Is It Possible to Find Truth?

I have been binge-watching “Alone” during an extended hot spell that makes any kind of work outside tough. The thing that has captured my attention with this History Channel show is the mental pressure exerted by the circumstances of these survivors. The workings of the mind have always fascinated me and especially those involved in the search for truth.

As a young college student trying to discover what was true in the world, I was frightened by the reality of what I saw around me – literally hundreds of religions each with thousands of followers and each with its own description of the world/universe we live in. It looked hopeless on the surface but I was determined to make the best of it. That forced me to sort of sit down and think through what had happened and what was happening in my own mind and heart.

My Parents Were WASPs

White Anglo-Saxon Protestants. My parents were Republican Christians, so I was also. That was totally unacceptable to me. I could not accept their perspectives just because they were my parents. Based on the sheer number of possibilities, it seemed about 999 to 1 that they were wrong. So I went in search of a methodology to sleuth out the truth.  I had picked up a few ideas that stuck with me:

“People believe what they want to believe.” My mother’s often-spoken perspective was a dire warning in my mind. Then there was this one from Shakespeare’s Hamlet:

“This above all: to thine own self be true, and it must follow, as the night the day, thou canst not then be false to any man.”

And I knew that important, unpopular truths will always attract liars. I could see that.

Look in the Mirror and Ask the Hard Questions

As I pondered those, I realized that the most important factor in my search was my ability to be honest, rigorously honest, even brutally honest if necessary, with myself. Otherwise, I would end up like all the other shoppers I saw around me. It boggled my mind that some people would, for instance, pick out a church to attend like they would pick out a club to join. I had no interest in a religion or a philosophy of life if it did not offer a good description of the universe in which I found myself.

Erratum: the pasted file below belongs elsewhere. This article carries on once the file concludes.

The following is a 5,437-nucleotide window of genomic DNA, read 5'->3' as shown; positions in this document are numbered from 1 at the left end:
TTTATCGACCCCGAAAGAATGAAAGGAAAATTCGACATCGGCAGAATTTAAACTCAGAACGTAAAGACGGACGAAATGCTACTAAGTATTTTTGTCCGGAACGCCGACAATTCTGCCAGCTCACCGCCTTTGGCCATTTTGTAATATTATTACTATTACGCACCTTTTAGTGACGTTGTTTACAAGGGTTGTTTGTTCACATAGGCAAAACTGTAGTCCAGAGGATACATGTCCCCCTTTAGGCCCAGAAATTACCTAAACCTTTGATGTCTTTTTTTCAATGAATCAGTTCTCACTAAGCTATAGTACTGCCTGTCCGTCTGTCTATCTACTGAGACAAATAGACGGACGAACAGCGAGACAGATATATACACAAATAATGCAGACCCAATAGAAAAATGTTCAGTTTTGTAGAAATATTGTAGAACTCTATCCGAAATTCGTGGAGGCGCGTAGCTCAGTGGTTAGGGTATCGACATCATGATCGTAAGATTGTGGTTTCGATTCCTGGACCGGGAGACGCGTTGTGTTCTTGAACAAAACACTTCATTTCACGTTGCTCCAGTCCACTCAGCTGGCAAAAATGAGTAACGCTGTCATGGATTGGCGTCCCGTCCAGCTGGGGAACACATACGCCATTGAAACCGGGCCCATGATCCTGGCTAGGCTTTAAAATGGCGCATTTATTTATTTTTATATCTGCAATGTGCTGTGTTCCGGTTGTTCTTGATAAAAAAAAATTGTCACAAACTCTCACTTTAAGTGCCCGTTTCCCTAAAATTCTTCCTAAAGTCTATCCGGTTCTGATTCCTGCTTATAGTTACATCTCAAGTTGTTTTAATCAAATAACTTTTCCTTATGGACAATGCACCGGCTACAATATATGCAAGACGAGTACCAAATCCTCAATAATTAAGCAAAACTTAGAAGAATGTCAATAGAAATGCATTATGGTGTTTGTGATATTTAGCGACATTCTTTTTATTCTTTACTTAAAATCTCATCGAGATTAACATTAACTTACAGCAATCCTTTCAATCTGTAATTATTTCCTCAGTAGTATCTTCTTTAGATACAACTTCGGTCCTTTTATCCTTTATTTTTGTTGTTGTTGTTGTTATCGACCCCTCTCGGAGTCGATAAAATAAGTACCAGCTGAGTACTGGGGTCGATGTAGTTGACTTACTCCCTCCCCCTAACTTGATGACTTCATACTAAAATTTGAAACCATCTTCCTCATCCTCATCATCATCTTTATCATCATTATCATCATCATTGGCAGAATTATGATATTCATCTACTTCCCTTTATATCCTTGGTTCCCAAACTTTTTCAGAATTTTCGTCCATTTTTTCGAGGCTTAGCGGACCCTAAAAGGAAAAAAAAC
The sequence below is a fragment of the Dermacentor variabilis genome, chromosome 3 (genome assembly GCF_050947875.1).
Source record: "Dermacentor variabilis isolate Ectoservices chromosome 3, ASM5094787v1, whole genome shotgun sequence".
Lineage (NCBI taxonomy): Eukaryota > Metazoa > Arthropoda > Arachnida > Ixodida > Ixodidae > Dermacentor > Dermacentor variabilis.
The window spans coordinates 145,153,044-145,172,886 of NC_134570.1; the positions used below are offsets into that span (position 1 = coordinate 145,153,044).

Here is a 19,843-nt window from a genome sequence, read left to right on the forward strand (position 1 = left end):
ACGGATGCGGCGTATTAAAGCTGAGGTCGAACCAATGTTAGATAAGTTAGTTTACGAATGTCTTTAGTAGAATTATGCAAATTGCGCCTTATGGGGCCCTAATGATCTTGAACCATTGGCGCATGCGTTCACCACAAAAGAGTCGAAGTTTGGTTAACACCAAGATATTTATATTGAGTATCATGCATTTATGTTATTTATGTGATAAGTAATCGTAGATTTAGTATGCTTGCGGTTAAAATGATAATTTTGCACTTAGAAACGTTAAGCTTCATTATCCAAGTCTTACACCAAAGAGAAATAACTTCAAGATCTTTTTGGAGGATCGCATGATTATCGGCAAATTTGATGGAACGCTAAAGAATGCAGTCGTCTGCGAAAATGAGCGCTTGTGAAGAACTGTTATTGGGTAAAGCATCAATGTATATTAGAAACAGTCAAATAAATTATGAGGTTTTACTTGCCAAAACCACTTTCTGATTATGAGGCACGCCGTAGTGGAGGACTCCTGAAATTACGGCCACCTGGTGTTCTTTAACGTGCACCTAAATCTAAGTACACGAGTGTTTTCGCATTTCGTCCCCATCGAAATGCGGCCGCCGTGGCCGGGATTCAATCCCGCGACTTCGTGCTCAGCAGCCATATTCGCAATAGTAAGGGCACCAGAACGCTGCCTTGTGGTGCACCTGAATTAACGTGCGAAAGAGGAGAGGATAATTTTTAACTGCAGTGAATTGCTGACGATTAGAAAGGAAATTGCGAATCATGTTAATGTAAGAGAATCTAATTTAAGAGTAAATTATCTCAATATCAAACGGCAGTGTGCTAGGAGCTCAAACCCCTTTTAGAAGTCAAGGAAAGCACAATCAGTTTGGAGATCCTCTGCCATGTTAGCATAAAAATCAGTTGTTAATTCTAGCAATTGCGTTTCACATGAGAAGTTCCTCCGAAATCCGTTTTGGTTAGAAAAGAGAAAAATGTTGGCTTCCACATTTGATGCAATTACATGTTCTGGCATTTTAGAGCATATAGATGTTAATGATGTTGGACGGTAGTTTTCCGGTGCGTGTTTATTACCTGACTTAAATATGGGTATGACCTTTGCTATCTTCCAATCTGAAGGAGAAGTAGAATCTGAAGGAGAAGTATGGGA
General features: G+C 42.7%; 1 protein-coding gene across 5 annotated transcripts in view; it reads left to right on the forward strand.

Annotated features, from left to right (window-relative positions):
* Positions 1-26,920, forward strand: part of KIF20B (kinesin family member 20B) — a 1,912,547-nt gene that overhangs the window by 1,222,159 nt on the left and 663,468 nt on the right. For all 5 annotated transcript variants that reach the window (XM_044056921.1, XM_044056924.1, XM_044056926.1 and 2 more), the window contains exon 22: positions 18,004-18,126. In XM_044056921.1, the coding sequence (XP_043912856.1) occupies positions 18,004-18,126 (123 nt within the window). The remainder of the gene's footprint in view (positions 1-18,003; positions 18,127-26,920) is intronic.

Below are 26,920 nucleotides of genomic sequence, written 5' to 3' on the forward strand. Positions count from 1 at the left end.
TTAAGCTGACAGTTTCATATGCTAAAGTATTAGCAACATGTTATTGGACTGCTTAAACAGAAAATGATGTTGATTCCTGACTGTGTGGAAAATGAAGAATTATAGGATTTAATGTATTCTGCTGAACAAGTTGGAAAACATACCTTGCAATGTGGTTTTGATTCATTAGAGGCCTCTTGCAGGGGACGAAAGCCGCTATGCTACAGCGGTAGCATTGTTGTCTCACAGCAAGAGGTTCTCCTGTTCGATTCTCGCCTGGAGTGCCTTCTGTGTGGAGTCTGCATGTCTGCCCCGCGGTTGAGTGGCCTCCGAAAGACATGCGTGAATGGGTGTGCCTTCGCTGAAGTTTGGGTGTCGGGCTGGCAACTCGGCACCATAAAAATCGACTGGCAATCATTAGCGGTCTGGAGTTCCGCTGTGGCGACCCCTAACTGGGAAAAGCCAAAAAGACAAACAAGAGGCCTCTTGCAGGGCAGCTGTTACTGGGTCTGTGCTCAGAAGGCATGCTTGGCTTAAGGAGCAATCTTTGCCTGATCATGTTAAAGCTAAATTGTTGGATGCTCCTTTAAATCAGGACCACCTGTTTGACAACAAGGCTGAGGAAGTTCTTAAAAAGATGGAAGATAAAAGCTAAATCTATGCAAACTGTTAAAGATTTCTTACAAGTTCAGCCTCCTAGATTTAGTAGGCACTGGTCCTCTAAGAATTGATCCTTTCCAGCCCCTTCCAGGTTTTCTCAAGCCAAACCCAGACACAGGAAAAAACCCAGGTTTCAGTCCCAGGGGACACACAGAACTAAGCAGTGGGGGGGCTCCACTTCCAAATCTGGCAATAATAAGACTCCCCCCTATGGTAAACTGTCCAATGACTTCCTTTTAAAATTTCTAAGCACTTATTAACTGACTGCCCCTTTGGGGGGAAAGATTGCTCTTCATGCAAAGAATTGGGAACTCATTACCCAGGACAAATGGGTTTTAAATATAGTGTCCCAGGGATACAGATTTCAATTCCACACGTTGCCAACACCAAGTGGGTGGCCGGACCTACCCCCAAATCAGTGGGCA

I figured that there was no way to identify a philosophy, religion, worldview, (or whatever you want to call it), as being true all in one leap of logic, but if I could identify smaller viewpoints or paradigms one at a time, I might be able to put together the puzzle and solve this problem.

Mascot Owl Facing Left

To be “true”, I thought, a worldview had to be a description of things as they actually are. That meant the answers to the big questions had to be correct. Is there a God? Is death the final end? How did we get here anyway? Etc.

Then I had to have an objective for life in order to measure the thousands of viewpoints against some standard. I needed a way to weed out the weeds. My conclusion in that little side search was that joy was my goal. There was fun/pleasure, happiness/fulfillment, and joy/fulfillment. Joy was something that could be enjoyed over and over without it diminishing. Fun and pleasure, on the other hand, had to be repeated in order to keep it coming. But joy comes back as full joy just in remembering the original joyous experience. That was a decisive discovery for me. I thought that’s where I wanted to put my money.

The Most Fundamental Human Activity

For me, this was deeper and more fundamental than religion. This was a necessary starting place from which I might identify the truth about the world around me. I reasoned that if I could pursue a path that would produce joy, that would be the ultimate thing. Then there was the problem of trying to figure out what worldview, and what perspective on life would give me the most correct understanding of it. I took classes in logic, religion, and philosophy, and did a lot of analysis. I was deeply impressed with the fact that Judaism, Mohammadism, and Christianity had many more connections to physical and historical things than the other religions. These are the so-called desert religions where sexual taboos had created peaceful homes, and peace is a clear prerequisite for joy.

You Figure It Out

I am recommending these thoughts to you. If you haven’t done this already, sit down and write down the experiences that have brought you true joy – experiences that bring the joy back just in remembering. See what kind of pattern, or commonality you may find in them and see where that leads you in your search for peace and happiness in this troubled world. It took me a couple of years but my search led me to baptism in the Church I call home. The path to joy and a lot of reading and thinking about the nature of nature got me to where I am.

So the answer to the title question is “Yes, it is possible, but it’s not easy and it can be scary at times.”

Jackson Pemberton
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